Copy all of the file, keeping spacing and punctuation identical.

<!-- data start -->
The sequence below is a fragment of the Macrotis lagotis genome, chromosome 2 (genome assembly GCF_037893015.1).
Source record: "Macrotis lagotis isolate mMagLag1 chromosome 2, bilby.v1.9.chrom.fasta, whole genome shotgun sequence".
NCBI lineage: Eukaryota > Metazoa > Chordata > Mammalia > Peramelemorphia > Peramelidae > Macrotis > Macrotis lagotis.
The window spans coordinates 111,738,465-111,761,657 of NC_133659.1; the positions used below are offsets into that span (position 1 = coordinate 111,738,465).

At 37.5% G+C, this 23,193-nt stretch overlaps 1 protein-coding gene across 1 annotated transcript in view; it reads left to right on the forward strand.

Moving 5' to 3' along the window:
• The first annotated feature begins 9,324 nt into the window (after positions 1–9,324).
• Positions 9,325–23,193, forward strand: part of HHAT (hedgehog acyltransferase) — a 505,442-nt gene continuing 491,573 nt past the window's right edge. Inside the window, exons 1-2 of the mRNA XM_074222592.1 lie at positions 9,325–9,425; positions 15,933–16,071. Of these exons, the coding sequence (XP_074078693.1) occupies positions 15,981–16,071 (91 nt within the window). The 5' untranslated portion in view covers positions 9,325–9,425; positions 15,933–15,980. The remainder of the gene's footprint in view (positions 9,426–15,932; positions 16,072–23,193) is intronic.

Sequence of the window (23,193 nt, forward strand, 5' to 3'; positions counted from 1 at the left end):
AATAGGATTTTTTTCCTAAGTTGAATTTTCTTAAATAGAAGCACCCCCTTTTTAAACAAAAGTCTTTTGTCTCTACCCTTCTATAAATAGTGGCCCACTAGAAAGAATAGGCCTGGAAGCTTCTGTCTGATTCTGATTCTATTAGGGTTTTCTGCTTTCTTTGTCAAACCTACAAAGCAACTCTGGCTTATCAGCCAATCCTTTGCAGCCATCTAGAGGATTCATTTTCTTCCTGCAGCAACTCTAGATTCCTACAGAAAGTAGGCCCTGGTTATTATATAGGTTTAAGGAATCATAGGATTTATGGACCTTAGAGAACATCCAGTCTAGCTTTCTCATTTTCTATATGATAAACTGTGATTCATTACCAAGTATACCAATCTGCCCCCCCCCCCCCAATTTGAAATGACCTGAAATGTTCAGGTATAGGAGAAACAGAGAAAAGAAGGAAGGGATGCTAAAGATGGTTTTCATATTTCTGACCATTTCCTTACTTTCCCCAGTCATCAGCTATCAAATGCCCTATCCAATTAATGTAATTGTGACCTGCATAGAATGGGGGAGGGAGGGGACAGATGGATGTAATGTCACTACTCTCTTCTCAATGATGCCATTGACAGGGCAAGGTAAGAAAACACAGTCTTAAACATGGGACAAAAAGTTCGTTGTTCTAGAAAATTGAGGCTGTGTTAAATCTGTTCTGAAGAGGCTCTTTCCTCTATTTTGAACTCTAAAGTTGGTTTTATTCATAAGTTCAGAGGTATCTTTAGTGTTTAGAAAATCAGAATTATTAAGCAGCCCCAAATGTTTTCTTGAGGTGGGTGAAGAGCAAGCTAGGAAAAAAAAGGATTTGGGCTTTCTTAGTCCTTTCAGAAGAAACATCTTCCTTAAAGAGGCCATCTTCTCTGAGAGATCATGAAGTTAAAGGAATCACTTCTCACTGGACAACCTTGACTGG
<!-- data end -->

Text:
The sequence below is a fragment of the Macrotis lagotis genome, chromosome 2 (genome assembly GCF_037893015.1).
Source record: "Macrotis lagotis isolate mMagLag1 chromosome 2, bilby.v1.9.chrom.fasta, whole genome shotgun sequence".
NCBI lineage: Eukaryota > Metazoa > Chordata > Mammalia > Peramelemorphia > Peramelidae > Macrotis > Macrotis lagotis.
The window spans coordinates 111,738,465-111,761,657 of NC_133659.1; the positions used below are offsets into that span (position 1 = coordinate 111,738,465).

At 37.5% G+C, this 23,193-nt stretch overlaps 1 protein-coding gene across 1 annotated transcript in view; it reads left to right on the forward strand.

Moving 5' to 3' along the window:
• The first annotated feature begins 9,324 nt into the window (after positions 1–9,324).
• Positions 9,325–23,193, forward strand: part of HHAT (hedgehog acyltransferase) — a 505,442-nt gene continuing 491,573 nt past the window's right edge. Inside the window, exons 1-2 of the mRNA XM_074222592.1 lie at positions 9,325–9,425; positions 15,933–16,071. Of these exons, the coding sequence (XP_074078693.1) occupies positions 15,981–16,071 (91 nt within the window). The 5' untranslated portion in view covers positions 9,325–9,425; positions 15,933–15,980. The remainder of the gene's footprint in view (positions 9,426–15,932; positions 16,072–23,193) is intronic.

Sequence of the window (23,193 nt, forward strand, 5' to 3'; positions counted from 1 at the left end):
AATAGGATTTTTTTCCTAAGTTGAATTTTCTTAAATAGAAGCACCCCCTTTTTAAACAAAAGTCTTTTGTCTCTACCCTTCTATAAATAGTGGCCCACTAGAAAGAATAGGCCTGGAAGCTTCTGTCTGATTCTGATTCTATTAGGGTTTTCTGCTTTCTTTGTCAAACCTACAAAGCAACTCTGGCTTATCAGCCAATCCTTTGCAGCCATCTAGAGGATTCATTTTCTTCCTGCAGCAACTCTAGATTCCTACAGAAAGTAGGCCCTGGTTATTATATAGGTTTAAGGAATCATAGGATTTATGGACCTTAGAGAACATCCAGTCTAGCTTTCTCATTTTCTATATGATAAACTGTGATTCATTACCAAGTATACCAATCTGCCCCCCCCCCCCCAATTTGAAATGACCTGAAATGTTCAGGTATAGGAGAAACAGAGAAAAGAAGGAAGGGATGCTAAAGATGGTTTTCATATTTCTGACCATTTCCTTACTTTCCCCAGTCATCAGCTATCAAATGCCCTATCCAATTAATGTAATTGTGACCTGCATAGAATGGGGGAGGGAGGGGACAGATGGATGTAATGTCACTACTCTCTTCTCAATGATGCCATTGACAGGGCAAGGTAAGAAAACACAGTCTTAAACATGGGACAAAAAGTTCGTTGTTCTAGAAAATTGAGGCTGTGTTAAATCTGTTCTGAAGAGGCTCTTTCCTCTATTTTGAACTCTAAAGTTGGTTTTATTCATAAGTTCAGAGGTATCTTTAGTGTTTAGAAAATCAGAATTATTAAGCAGCCCCAAATGTTTTCTTGAGGTGGGTGAAGAGCAAGCTAGGAAAAAAAAGGATTTGGGCTTTCTTAGTCCTTTCAGAAGAAACATCTTCCTTAAAGAGGCCATCTTCTCTGAGAGATCATGAAGTTAAAGGAATCACTTCTCACTGGACAACCTTGACTGG